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Ok, so we have confirmed that our calculations were incorrect. Our provider was giving us reports based on the number of "visits". A visit is calculated based on the amount of time a user spends on our website. However, IE7 users might be rare but they might spend more time on a website compared to a Chrome user. This meant that the percentage we were going ...


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Check out this question on Stack Overflow, http://stackoverflow.com/questions/4031718/favicon-is-pixelated-in-ie. It looks like 32x32 pixel favicons look much better in IE7 than 16x16. The only down side is Chrome only supports 16x16. Here is an article going in depth into how favicons work and what your options are, ...


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IE7 is obviously going to become the new IE6; however, it's not entirely out the door yet. Whether it makes sense for you to support it, will entirely depend on your user base and other factors. The answers given on this webmasters. Stack Exchange question: should I bother supporting IE6? essentially basically apply to any version. I'm in charge of a ...


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It turns out that the solution, at least in my case, is to save in 32x32 .ico format but with the transparency turned off. In addition - when I use this in MediaWiki it only goes wrong using the default name: favicon.ico. When I use a non default name, the problem goes away! In Local Settings.php: $wgFavicon = '<name>.ico';


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Nice of you to ask this. I generally do not bother optimizing for a browser whose share on my site is not more than 5% (yes, even I got IE7 in that segment). You could also have a small IE7 specific notification in the footer which says that the site experience is optimized for IE8 and above?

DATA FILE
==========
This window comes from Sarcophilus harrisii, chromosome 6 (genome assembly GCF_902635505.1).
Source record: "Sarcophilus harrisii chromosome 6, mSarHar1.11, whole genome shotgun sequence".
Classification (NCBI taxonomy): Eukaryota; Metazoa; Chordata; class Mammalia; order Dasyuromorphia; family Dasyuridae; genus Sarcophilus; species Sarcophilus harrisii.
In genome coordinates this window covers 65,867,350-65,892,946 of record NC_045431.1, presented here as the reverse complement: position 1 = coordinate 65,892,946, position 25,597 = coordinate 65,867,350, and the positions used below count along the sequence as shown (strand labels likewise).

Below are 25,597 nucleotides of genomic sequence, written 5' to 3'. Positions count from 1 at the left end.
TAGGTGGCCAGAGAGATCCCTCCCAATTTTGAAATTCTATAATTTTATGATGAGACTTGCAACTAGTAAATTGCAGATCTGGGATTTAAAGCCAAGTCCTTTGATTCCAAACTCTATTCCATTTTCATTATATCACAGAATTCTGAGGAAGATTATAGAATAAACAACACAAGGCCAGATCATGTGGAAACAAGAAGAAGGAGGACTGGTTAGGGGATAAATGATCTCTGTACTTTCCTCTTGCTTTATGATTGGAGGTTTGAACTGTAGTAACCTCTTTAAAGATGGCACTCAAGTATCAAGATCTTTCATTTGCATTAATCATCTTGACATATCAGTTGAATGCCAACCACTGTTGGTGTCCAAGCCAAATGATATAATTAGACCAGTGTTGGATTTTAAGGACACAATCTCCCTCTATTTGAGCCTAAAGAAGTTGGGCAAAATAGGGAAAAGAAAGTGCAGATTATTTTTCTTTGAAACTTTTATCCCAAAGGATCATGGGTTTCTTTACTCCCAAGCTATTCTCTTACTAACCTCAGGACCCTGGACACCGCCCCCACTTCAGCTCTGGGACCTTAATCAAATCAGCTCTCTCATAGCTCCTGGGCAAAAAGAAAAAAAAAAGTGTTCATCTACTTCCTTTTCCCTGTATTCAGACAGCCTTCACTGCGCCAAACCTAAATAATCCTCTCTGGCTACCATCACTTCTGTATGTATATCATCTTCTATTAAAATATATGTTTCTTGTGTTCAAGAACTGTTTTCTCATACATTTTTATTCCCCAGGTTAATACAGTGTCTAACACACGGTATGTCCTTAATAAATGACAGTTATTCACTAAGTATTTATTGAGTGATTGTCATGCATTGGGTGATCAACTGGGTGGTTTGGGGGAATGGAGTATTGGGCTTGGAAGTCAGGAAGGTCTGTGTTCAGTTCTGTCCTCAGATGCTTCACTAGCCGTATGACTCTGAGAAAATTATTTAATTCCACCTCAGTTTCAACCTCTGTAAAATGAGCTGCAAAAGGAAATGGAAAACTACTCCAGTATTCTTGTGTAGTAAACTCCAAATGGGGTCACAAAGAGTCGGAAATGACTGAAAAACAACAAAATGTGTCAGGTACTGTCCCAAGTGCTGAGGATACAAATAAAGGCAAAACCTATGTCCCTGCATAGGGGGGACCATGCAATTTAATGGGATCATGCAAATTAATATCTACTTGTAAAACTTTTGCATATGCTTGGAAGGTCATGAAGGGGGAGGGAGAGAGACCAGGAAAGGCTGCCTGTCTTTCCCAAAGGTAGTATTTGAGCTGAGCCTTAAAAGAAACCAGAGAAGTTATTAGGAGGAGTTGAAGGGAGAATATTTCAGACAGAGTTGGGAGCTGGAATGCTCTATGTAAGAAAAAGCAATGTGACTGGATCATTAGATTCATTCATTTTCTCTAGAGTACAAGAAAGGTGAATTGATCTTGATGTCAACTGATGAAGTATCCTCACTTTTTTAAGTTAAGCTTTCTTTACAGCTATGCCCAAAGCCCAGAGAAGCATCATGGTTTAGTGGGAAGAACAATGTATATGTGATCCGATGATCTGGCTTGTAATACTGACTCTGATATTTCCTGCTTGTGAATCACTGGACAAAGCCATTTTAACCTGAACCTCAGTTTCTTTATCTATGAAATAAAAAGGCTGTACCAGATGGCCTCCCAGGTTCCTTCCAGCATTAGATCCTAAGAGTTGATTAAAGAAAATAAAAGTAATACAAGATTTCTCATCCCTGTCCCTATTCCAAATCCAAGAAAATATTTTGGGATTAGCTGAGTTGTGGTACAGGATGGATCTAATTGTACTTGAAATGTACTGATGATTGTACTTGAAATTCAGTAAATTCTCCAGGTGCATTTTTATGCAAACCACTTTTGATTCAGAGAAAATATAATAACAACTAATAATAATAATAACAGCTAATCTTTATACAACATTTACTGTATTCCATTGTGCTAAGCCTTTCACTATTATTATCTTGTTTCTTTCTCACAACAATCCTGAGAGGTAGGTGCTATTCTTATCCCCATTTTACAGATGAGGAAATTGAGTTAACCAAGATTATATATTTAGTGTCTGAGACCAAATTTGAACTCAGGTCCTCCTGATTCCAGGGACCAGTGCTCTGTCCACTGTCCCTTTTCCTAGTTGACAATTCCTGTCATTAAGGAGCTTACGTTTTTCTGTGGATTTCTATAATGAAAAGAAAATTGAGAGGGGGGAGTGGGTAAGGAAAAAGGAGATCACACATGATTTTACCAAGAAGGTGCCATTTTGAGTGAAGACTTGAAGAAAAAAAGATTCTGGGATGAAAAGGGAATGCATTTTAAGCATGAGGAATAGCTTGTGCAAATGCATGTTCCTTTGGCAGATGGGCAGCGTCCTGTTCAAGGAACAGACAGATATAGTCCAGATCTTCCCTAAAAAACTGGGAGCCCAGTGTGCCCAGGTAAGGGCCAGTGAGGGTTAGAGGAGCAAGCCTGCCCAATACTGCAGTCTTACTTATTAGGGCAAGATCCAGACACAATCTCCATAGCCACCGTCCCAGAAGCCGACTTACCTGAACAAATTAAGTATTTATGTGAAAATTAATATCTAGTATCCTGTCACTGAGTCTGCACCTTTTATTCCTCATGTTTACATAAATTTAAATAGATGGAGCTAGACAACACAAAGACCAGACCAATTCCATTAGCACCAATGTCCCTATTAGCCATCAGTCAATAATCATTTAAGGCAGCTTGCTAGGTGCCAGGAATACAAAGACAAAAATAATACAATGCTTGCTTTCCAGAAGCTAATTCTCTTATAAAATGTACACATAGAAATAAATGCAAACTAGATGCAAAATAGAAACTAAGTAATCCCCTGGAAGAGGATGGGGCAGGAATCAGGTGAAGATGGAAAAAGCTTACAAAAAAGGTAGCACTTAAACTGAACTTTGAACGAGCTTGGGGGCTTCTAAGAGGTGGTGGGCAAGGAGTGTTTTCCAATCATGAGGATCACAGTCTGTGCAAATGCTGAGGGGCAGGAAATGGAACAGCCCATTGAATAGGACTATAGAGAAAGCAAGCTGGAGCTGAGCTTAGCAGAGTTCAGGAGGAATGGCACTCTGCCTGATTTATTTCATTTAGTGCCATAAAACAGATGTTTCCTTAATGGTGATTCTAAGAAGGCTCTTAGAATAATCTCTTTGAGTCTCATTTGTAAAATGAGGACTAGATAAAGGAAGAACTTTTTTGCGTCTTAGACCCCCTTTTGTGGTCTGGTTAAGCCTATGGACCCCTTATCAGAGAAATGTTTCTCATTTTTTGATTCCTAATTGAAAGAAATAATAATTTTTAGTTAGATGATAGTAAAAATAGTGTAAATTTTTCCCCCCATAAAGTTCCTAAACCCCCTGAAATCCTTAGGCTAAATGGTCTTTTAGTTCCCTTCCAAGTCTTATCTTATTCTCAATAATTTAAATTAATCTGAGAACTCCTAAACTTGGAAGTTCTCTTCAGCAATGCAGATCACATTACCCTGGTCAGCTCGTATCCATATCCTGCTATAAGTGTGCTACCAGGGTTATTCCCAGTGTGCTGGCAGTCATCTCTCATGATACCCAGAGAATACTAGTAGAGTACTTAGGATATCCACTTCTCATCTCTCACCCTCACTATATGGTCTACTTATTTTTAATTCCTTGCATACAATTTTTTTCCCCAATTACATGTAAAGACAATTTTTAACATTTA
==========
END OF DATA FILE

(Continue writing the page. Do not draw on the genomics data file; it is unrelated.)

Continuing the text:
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Your friend in this kind of situation is cURL. A really really quick tutorial... Use curl's view headers only option (-I) to see what headers the server returns on your published domain: curl -I http://www.nulc2012.com/ I got this response, which says that a Permanent Redirect 301 is being sent to the browser, along with the target URL: HTTP/1.1 301 ...


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Force Chrome Frame for IE with conditional statements. When the web breaks for enough for IE 7 users then they will upgrade and not until then. Remember the Ai, the three-toed Sloth of the Bradypus family, that is your IE7 user. Our Google Analytics showed 7% IE7 usage until Chrome Frame, now its 2%. There's no telling some people. Also, segment your data by ...


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It depends who will be using your product. Even if IE6 is ages old and the alpha geeks say it's dead, there are still people who are using it. Same with IE7, except that it's probably used by more people than IE6. So, if your product is only for alpha geeks, drop IE7 support. If everyone should be able to use it, you probably should support IE7 (and dare I ...



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